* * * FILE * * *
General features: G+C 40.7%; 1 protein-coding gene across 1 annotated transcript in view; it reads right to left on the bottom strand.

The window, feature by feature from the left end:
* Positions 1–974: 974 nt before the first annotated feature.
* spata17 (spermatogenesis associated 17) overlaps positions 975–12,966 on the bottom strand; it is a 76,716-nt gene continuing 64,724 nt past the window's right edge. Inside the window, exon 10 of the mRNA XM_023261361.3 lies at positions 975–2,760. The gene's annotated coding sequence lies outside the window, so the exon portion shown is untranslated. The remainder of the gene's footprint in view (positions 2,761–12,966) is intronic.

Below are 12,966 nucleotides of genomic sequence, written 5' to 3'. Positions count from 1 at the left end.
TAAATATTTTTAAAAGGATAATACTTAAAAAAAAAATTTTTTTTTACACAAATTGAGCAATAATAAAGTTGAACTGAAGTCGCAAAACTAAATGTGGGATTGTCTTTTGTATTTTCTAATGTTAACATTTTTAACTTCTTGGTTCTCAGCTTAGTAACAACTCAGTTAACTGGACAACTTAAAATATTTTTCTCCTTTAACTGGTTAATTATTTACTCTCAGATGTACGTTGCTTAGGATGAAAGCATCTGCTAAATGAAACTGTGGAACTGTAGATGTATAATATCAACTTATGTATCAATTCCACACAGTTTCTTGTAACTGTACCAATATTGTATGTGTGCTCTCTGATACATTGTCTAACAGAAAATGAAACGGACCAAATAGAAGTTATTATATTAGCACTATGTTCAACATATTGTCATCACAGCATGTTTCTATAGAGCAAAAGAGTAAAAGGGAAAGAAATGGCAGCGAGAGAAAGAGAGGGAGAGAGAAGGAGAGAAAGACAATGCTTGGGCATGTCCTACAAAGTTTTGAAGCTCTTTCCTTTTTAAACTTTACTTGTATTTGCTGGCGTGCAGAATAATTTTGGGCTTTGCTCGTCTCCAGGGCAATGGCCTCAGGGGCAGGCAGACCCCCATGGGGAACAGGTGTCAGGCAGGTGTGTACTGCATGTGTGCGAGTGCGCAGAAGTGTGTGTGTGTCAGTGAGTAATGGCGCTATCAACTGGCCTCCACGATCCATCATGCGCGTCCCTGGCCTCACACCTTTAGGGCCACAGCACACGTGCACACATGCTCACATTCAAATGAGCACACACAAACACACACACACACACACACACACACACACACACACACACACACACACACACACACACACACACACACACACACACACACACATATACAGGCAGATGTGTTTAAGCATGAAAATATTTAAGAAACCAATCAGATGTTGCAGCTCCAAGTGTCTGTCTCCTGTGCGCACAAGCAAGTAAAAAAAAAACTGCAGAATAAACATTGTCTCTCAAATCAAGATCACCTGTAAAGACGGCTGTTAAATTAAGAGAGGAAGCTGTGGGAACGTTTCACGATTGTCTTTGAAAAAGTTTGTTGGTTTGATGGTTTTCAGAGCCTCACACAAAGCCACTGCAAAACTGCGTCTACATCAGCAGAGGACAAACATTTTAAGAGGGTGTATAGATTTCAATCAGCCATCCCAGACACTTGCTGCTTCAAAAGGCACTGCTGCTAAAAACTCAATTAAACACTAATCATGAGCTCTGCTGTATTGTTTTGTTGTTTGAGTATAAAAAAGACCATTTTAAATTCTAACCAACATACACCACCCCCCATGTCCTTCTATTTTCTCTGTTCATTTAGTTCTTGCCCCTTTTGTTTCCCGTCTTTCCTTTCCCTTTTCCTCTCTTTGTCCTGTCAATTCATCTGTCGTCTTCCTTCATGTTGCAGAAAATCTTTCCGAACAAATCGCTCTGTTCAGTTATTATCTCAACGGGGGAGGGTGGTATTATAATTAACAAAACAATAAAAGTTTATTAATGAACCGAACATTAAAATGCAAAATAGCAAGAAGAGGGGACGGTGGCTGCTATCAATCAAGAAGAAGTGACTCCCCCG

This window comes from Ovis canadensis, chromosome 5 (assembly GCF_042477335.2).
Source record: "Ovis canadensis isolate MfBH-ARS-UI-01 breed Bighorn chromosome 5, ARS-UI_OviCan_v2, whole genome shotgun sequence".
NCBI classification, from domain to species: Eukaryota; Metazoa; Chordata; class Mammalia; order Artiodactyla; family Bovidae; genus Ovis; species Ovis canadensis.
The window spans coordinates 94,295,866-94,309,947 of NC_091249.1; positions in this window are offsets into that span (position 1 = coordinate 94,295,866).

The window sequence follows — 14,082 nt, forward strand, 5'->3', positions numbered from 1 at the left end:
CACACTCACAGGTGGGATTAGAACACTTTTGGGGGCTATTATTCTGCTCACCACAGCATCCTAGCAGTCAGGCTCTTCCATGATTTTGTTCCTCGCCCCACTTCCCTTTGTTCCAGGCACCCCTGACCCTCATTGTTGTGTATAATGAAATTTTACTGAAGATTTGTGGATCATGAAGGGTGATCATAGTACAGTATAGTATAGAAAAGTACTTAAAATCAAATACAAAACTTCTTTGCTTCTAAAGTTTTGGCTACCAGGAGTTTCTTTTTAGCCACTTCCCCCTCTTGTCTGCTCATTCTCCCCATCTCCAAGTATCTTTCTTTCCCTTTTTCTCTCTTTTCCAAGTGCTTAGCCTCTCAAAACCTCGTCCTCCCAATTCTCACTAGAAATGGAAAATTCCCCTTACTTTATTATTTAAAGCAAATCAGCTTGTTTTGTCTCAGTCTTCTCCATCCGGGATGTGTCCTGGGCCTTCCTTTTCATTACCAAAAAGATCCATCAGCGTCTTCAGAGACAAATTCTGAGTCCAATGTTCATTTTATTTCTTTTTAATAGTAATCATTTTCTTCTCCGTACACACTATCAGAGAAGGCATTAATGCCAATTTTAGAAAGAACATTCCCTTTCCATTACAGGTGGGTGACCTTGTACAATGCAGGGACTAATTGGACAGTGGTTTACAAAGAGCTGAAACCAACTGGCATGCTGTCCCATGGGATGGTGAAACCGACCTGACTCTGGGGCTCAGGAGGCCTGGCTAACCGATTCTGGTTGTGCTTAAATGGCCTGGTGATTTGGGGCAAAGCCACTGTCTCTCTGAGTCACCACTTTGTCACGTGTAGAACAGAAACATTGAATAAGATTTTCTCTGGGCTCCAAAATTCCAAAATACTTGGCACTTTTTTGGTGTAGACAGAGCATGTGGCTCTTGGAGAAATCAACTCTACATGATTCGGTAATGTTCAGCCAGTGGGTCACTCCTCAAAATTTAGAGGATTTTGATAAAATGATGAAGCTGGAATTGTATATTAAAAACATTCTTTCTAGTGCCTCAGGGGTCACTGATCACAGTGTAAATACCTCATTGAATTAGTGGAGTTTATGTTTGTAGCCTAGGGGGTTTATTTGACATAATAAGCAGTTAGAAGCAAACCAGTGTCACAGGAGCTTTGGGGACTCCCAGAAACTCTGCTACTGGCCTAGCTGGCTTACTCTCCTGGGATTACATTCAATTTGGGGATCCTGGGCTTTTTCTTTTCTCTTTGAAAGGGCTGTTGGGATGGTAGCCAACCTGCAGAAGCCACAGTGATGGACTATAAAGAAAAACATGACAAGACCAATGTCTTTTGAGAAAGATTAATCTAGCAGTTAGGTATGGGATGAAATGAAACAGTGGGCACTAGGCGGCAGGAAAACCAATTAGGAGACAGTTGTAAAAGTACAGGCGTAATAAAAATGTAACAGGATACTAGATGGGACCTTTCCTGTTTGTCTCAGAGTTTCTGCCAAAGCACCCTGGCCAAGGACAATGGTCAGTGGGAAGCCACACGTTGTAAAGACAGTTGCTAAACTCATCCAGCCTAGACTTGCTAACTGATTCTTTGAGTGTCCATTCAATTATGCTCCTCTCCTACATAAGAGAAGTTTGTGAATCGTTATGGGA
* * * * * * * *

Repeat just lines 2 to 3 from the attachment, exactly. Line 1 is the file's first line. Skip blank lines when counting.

The window, feature by feature from the left end:
* Positions 1–974: 974 nt before the first annotated feature.